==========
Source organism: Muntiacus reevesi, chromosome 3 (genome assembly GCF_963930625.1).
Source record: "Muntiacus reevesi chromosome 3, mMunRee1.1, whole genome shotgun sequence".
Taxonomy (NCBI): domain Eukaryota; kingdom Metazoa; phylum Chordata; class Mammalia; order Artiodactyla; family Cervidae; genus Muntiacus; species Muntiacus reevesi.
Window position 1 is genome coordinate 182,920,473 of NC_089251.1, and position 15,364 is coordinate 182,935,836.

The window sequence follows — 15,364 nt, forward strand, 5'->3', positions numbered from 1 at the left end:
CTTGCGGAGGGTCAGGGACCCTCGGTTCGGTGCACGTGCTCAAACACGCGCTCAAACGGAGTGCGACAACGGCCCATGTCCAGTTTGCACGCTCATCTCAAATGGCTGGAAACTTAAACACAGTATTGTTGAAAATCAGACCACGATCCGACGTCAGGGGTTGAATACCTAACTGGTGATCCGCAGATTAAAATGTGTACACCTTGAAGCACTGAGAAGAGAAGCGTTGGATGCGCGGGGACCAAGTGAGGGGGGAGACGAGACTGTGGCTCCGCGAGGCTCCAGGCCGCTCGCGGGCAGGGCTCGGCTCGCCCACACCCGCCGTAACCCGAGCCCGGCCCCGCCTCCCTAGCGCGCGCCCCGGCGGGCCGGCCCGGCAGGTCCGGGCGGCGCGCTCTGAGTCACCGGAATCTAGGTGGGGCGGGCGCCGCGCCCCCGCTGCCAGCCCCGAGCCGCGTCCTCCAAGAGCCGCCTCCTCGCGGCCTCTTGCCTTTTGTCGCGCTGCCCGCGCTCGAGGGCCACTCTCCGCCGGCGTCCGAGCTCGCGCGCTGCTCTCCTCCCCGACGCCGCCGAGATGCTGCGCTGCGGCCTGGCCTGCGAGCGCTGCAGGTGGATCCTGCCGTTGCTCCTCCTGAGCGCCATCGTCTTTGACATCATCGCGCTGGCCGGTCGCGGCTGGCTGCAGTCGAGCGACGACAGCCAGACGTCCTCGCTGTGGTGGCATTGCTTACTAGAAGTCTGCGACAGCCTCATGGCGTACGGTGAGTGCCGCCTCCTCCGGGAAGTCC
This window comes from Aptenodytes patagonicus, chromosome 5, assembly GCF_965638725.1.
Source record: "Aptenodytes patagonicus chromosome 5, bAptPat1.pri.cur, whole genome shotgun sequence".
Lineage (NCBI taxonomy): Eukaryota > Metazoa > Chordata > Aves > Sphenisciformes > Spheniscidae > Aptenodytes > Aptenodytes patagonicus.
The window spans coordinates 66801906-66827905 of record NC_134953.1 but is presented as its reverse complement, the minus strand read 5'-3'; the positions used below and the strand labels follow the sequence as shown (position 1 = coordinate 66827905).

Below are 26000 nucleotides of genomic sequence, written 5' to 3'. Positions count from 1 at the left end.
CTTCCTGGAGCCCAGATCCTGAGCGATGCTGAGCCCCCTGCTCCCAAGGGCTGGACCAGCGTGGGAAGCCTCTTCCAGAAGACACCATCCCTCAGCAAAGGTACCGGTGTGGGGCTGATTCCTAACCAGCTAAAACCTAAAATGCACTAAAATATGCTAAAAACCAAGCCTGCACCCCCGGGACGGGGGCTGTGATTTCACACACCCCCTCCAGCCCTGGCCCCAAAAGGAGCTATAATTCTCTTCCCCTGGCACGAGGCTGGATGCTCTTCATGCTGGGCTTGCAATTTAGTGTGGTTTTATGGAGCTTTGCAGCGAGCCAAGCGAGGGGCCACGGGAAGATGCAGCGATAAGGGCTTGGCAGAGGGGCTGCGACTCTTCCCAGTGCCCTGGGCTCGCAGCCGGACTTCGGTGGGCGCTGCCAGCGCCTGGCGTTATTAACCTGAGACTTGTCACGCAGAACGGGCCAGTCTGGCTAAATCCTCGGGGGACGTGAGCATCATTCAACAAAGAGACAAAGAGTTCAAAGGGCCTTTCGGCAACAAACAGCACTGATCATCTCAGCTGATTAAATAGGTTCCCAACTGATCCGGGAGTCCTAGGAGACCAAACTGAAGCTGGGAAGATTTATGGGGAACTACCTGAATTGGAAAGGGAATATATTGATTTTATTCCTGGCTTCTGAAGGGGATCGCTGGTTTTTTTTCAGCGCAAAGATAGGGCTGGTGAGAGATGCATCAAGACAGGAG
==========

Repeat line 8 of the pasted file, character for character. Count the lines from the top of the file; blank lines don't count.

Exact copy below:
Source record: "Aptenodytes patagonicus chromosome 5, bAptPat1.pri.cur, whole genome shotgun sequence".